'Strategic Ambiguity' May Have U.S. and Taiwan Trapped in a Prisoner's Dilemma

commentary

Jan 18, 2023

Soldiers release gasoline canisters on the Tamsui river simulating countering a Chinese invasion during asymmetric warfare drills in Taipei, Taiwan, July 19, 2022, photo by Ann Wang/Reuters

Soldiers release gasoline canisters on the Tamsui river simulating countering a Chinese invasion during asymmetric warfare drills in Taipei, Taiwan, July 19, 2022

Photo by Ann Wang/Reuters

This commentary originally appeared on Foreign Policy on January 18, 2023.

As the United States settled into the winter holiday season, China dispatched 71 aircraft for military maneuvers around Taiwan, its largest single incursion ever. The incident came on top of hundreds of flights over the past 18 months as well as military exercises and missile launches near the main island in the wake of then–U.S. House Speaker Nancy Pelosi's visit in August last year. Alongside warnings of further military reprisals, Beijing has also increased its nuclear warhead (PDF) stockpile, deployed a hypersonic glide vehicle, launched a third aircraft carrier, and further modernized its military.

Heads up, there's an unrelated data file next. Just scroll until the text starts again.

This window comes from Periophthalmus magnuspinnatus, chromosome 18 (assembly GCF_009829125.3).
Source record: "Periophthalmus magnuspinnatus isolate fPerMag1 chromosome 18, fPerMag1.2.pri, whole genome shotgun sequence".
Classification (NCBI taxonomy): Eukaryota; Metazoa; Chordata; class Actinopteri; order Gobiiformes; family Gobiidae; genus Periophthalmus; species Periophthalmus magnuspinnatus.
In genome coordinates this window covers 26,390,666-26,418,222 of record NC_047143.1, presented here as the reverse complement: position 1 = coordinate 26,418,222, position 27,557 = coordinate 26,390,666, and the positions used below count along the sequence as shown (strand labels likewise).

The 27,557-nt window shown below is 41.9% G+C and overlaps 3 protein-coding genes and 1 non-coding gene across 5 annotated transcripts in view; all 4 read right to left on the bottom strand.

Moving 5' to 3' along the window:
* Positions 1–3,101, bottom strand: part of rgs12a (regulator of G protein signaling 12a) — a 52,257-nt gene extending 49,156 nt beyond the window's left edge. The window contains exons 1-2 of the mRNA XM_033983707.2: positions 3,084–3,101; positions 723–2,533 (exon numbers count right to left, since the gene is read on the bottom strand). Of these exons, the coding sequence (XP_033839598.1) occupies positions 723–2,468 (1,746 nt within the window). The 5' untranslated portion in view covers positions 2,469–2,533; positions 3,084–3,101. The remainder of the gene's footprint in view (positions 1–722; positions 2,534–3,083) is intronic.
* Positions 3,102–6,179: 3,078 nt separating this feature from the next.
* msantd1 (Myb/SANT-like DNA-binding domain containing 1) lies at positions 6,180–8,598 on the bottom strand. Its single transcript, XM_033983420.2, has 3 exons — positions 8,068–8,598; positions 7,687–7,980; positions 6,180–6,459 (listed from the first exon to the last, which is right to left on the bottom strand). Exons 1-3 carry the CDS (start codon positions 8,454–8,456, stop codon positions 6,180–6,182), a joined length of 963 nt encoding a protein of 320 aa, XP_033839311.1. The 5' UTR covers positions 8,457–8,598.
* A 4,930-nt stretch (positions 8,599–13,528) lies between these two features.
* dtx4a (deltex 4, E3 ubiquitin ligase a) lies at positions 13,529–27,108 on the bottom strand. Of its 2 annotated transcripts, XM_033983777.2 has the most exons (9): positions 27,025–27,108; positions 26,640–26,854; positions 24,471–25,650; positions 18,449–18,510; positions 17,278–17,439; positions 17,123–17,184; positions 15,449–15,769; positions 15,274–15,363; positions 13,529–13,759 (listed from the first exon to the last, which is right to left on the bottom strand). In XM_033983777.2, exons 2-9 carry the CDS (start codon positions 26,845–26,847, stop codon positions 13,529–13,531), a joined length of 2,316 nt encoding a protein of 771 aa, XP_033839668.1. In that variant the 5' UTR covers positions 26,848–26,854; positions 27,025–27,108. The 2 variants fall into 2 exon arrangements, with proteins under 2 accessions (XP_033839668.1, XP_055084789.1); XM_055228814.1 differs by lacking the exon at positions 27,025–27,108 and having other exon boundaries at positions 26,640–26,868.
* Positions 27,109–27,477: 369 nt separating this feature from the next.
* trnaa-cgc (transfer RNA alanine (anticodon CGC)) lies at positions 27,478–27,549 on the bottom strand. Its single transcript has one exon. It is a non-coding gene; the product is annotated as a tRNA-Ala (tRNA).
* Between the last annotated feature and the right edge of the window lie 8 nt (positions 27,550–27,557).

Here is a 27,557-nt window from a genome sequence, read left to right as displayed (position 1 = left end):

Meanwhile, the United States continues to debate how best to maintain the status quo in the region, support the self-ruled island, and deter a Chinese attack. Washington's current policy is one of “strategic ambiguity”—based on the theory that it's best to keep all parties guessing whether, and to what extent, the U.S. military will intervene in a war across the Taiwan Strait. Is that still the appropriate strategy to deter Beijing? Or should Washington publicly commit to Taiwan's defense, as former NATO Secretary-General Anders Fogh Rasmussen urged on January 5?

Strategic ambiguity typically is understood as deliberately creating uncertainty in Beijing and Taipei about whether the United States would intervene in a war. This supposedly creates dual deterrence: The threat of U.S. intervention prevents China from invading, and the fear of U.S. abandonment prevents Taiwan from sparking a war by declaring independence, which China considers a casus belli. This approach, supporters contend, has kept peace for decades and prevented entrapment, whereby the United States unwillingly gets pulled into war.…

The remainder of this commentary is available at foreignpolicy.com.


Raymond Kuo is a political scientist at the RAND Corporation.